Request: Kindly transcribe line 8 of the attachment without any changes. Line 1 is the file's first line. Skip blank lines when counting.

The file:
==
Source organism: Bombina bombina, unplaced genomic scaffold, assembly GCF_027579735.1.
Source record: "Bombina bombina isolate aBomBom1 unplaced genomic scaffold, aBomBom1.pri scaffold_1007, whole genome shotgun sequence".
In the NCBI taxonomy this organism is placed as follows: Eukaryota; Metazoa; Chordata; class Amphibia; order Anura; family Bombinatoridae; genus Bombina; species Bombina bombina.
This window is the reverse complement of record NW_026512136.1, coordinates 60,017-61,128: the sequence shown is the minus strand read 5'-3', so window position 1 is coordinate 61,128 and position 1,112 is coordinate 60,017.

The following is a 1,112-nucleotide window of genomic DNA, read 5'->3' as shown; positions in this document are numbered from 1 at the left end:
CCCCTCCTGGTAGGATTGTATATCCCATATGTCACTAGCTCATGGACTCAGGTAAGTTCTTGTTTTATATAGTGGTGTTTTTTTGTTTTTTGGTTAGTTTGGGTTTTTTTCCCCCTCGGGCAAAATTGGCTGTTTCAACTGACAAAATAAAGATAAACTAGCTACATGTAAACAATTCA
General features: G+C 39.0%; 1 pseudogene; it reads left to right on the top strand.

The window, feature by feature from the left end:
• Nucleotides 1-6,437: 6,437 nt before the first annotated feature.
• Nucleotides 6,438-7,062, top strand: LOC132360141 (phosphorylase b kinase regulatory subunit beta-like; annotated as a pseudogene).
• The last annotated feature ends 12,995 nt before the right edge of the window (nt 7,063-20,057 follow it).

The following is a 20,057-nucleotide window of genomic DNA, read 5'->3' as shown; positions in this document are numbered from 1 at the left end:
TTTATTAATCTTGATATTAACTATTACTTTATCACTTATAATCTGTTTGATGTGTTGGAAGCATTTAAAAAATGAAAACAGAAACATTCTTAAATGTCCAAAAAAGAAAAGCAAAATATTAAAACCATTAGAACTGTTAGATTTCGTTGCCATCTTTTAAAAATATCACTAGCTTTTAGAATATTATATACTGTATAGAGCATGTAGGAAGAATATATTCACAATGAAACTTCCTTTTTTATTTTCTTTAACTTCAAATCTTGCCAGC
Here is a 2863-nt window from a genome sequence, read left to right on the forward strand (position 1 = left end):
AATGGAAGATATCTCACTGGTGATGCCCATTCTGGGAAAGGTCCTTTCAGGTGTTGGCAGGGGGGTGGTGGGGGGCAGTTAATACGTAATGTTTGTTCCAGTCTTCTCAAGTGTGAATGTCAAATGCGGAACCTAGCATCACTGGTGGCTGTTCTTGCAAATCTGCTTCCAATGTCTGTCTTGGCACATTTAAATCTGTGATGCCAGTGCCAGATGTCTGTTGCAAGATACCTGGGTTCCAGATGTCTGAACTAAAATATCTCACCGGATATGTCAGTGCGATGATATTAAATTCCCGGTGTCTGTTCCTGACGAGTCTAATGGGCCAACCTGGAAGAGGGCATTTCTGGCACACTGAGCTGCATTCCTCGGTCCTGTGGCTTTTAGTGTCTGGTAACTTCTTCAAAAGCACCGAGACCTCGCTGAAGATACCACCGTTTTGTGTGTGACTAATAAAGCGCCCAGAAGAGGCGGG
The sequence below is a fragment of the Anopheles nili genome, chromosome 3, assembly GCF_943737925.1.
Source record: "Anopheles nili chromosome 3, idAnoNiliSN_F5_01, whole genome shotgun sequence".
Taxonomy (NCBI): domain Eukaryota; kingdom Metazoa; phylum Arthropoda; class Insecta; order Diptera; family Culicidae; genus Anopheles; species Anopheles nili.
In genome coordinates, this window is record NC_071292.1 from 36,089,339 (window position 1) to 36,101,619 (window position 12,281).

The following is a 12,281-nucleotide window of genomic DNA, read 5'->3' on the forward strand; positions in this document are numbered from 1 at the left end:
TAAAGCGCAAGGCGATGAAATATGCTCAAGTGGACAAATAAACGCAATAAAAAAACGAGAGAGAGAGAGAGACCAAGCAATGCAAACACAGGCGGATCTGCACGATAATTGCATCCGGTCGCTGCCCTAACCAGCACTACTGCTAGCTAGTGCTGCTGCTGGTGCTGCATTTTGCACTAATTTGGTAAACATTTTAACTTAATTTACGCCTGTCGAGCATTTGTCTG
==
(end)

The window, feature by feature from the left end: